Although young people have long been hailed as more open-minded and politically tolerant than their parents and grandparents, there is evidence that this is no longer the case (see How Marcuse Made Todays Students Less Tolerant). The problem of political intolerance is clearly demonstrated on college campuses in recent months, as student groups clash over issues of immigration, race, and even support for presidential candidates. While debate and protests can be healthy displays of free expression, many of these efforts seem aimed at shutting down unpopular speech or punishing people with offensive viewpoints. In the past several months, scholars at Heterodox Academy have collectively made a compelling case that free speech at America’s colleges and universities does not enjoy the protected, valued status that a “marketplace of ideas” would demand.
In January 2016, the American Council of Trustees and Alumni (ACTA) issued a report identifying another problem afflicting college students: political and civil knowledge appears to have declined for this generation as well. The report, titled A Crisis in Civic Education, argues that few college students are required to take basic courses in American history or government, and that they score low on measures of civic knowledge. For example, ACTA’s survey of over 1,100 liberal arts colleges reveals that only 18% require students to take a course in American government or American history. Accordingly, the report finds that college graduates lack basic knowledge of American government. For example, more than half of college graduates don’t know how a constitutional amendment is ratified and 40% don’t know that Congress has the power to declare war. Almost half of college graduates can’t properly identify the terms of office for members of Congress.
I argue that these two issues are related and that declines in civic awareness and political knowledge contribute to political intolerance.
The marketplace of ideas is premised on the notion that when people exchange competing ideas, they assign value to those with the most intellectual merit and discard those without merit. However, in order to trust that this process will advance one’s own political values, one must both believe that one’s ideas are most meritorious, and also have some confidence in one’s ability to promote and defend those values to others. In other words, participation in a free marketplace of ideas requires a certain level of confidence in one’s own political acumen.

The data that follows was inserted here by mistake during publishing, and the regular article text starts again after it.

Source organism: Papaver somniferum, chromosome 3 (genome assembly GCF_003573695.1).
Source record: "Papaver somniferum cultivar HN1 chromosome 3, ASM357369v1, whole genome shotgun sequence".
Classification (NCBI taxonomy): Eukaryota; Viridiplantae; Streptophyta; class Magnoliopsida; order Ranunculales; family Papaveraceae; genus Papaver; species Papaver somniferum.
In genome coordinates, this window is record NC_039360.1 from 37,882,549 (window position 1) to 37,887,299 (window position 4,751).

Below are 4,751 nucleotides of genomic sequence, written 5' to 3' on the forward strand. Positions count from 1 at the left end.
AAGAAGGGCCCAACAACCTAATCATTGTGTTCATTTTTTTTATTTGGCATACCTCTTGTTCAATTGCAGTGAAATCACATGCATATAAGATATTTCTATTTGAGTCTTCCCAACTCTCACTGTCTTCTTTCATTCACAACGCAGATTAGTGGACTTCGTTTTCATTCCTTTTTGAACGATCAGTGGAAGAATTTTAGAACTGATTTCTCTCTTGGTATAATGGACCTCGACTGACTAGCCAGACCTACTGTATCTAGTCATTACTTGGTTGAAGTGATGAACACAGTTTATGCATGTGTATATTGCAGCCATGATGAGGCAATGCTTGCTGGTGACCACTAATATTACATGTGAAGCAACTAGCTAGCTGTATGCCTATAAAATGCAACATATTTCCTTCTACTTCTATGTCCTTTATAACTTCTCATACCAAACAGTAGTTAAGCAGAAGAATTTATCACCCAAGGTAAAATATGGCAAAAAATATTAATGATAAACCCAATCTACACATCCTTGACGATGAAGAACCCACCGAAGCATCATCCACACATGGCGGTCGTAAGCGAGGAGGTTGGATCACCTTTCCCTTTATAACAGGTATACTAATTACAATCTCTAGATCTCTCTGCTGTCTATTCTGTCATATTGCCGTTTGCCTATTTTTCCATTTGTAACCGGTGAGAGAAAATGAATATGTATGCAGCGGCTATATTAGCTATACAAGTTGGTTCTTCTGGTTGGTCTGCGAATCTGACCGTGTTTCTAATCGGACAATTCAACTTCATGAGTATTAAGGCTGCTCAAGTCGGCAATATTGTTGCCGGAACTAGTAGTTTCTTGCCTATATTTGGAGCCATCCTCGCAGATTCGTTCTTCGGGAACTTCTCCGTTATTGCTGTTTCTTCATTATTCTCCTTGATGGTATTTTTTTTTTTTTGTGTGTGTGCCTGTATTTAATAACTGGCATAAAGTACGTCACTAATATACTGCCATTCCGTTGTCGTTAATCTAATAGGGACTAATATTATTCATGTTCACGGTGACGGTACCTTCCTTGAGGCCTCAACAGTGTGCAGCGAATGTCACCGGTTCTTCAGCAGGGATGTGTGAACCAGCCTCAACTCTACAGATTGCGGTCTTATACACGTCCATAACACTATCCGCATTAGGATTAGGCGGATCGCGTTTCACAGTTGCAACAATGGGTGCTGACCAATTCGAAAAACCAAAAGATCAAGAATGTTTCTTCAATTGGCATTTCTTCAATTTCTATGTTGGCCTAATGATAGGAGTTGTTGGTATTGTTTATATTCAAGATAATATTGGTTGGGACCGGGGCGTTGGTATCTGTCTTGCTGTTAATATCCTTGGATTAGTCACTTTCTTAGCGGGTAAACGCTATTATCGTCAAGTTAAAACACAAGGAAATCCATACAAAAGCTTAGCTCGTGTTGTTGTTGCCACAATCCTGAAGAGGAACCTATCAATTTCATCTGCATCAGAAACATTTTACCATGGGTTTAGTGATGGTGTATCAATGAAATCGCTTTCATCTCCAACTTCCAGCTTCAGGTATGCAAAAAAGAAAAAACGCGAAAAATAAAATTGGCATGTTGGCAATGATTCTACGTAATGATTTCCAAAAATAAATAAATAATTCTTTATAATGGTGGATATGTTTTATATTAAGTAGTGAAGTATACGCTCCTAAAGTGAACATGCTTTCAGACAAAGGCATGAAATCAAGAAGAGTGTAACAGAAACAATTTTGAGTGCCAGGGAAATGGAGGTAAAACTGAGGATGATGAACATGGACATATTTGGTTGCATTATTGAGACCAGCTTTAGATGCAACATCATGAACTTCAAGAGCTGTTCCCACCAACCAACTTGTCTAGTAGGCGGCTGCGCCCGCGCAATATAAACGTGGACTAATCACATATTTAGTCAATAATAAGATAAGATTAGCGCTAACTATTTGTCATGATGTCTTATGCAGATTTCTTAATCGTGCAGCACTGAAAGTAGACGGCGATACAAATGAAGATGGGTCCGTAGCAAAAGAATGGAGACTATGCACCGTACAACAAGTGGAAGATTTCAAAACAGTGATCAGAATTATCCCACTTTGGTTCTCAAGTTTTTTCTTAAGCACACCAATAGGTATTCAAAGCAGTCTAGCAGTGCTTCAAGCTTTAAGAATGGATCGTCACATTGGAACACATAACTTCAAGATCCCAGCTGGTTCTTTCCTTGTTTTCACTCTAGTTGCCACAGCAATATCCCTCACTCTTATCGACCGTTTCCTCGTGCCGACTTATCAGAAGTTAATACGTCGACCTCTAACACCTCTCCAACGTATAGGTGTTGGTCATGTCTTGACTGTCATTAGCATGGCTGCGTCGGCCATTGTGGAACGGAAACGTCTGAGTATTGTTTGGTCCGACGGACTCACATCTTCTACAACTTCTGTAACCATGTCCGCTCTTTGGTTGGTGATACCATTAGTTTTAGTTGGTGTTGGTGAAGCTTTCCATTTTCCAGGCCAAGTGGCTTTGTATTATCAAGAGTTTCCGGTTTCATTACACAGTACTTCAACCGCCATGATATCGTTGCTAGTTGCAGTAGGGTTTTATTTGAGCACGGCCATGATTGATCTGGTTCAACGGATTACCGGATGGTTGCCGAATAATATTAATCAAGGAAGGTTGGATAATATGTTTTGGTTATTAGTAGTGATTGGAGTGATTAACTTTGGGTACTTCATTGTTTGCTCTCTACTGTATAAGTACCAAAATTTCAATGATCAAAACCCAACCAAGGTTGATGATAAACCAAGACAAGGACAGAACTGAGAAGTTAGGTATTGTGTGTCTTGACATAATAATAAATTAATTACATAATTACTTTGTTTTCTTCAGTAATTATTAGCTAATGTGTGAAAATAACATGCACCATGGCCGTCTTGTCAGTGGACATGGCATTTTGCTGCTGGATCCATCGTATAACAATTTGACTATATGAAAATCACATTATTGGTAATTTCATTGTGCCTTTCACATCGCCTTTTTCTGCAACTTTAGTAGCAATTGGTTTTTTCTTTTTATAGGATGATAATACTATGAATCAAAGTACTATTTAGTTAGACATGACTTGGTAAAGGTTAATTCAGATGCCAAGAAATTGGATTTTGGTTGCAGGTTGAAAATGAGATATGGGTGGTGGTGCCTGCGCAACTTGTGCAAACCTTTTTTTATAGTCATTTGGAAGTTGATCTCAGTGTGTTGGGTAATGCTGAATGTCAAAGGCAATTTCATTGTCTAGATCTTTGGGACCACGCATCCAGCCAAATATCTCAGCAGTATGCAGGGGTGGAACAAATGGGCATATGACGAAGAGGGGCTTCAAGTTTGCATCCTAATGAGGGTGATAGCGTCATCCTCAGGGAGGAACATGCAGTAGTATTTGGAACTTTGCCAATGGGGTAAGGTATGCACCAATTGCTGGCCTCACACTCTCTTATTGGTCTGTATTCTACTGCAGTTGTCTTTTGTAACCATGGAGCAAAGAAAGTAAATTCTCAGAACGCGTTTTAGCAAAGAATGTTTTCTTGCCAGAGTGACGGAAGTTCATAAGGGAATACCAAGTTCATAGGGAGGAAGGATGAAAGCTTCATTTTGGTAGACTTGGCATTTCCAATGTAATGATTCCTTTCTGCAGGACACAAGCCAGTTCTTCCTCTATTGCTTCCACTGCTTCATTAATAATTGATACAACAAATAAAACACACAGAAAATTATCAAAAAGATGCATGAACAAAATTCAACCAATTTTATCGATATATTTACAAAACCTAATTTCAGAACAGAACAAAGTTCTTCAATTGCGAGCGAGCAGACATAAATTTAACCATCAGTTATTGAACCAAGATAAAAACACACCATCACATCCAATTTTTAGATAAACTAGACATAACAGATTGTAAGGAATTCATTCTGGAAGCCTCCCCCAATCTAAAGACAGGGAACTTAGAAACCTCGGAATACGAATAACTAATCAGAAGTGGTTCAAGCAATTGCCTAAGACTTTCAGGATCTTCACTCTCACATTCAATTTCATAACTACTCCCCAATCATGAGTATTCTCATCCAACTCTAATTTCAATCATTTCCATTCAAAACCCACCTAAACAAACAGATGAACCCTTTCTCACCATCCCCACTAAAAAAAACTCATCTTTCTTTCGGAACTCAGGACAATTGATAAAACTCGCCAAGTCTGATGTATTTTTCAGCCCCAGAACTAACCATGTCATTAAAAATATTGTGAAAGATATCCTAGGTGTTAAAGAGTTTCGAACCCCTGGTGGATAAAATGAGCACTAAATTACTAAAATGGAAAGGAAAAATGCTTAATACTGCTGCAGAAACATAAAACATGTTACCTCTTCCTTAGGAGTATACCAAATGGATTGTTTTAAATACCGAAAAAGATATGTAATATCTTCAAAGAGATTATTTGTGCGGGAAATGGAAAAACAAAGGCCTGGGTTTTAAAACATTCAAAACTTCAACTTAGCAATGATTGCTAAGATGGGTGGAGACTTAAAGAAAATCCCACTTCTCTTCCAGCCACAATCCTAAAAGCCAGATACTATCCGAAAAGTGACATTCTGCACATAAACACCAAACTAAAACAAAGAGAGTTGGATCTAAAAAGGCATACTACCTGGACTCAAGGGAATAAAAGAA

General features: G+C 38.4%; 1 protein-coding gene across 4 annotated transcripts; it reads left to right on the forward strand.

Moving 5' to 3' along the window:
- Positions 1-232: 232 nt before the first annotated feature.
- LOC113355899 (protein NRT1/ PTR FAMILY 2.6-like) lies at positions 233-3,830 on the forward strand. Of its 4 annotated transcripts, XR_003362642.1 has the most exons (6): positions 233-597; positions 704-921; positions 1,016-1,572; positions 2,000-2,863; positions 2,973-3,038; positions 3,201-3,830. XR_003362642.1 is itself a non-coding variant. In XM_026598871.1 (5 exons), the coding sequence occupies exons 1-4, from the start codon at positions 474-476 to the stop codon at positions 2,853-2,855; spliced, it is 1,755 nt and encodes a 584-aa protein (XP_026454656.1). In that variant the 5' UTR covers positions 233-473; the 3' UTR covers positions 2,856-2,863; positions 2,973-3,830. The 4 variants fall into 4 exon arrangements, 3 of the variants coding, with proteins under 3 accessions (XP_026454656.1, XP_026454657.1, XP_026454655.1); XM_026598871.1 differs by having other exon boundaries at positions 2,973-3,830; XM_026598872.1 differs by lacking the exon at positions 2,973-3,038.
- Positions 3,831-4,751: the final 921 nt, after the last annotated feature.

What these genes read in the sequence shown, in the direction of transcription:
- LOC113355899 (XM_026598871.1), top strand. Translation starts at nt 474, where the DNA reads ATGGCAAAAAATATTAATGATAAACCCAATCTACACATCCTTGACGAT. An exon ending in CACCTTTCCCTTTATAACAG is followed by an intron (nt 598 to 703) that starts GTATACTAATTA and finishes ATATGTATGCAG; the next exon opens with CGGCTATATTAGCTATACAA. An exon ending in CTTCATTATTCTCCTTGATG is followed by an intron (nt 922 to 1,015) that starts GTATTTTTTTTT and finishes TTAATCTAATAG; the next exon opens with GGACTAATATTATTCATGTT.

There is already evidence that political expertise leads to greater tolerance. As acrimonious as political dialog is in Washington, political elites have historically shown high levels of support for democratic norms and exercise considerable tolerance compared to the masses (Gibson and Duch 1991; Sullivan et al. 1993). While they may not engage in polite discourse, elites are nonetheless protective of discourse.
On the contrary, what we see on college campuses are student demands for intellectual trade protection. I argue that protectionism of ideas, like protectionism of goods, is based in insecurity and accomplished through restrictive practices. Certain ideas may be embargoed, prohibited from entering the marketplace at all through speech codes and student conduct policies. Other ideas exact a social tariff, such that the psychological cost of exchanging them discourages trade. And of course, students are demanding that universities implement their own form of import quotas, placing restrictions on outside speakers and even professors who would shift the balance of ideas away from the Left.
While there are several possible theoretical explanations for this behavior, previous research connects political intolerance to psychological insecurity (Sniderman 1975). Insecure people more easily see others as a threat and perception of threat is a consistent predictor of political intolerance. Similarly, a lack of political understanding may lead to intellectual insecurity, as people lose confidence in their ability to market and defend their ideas. Evidence from the General Social Survey supports this theory.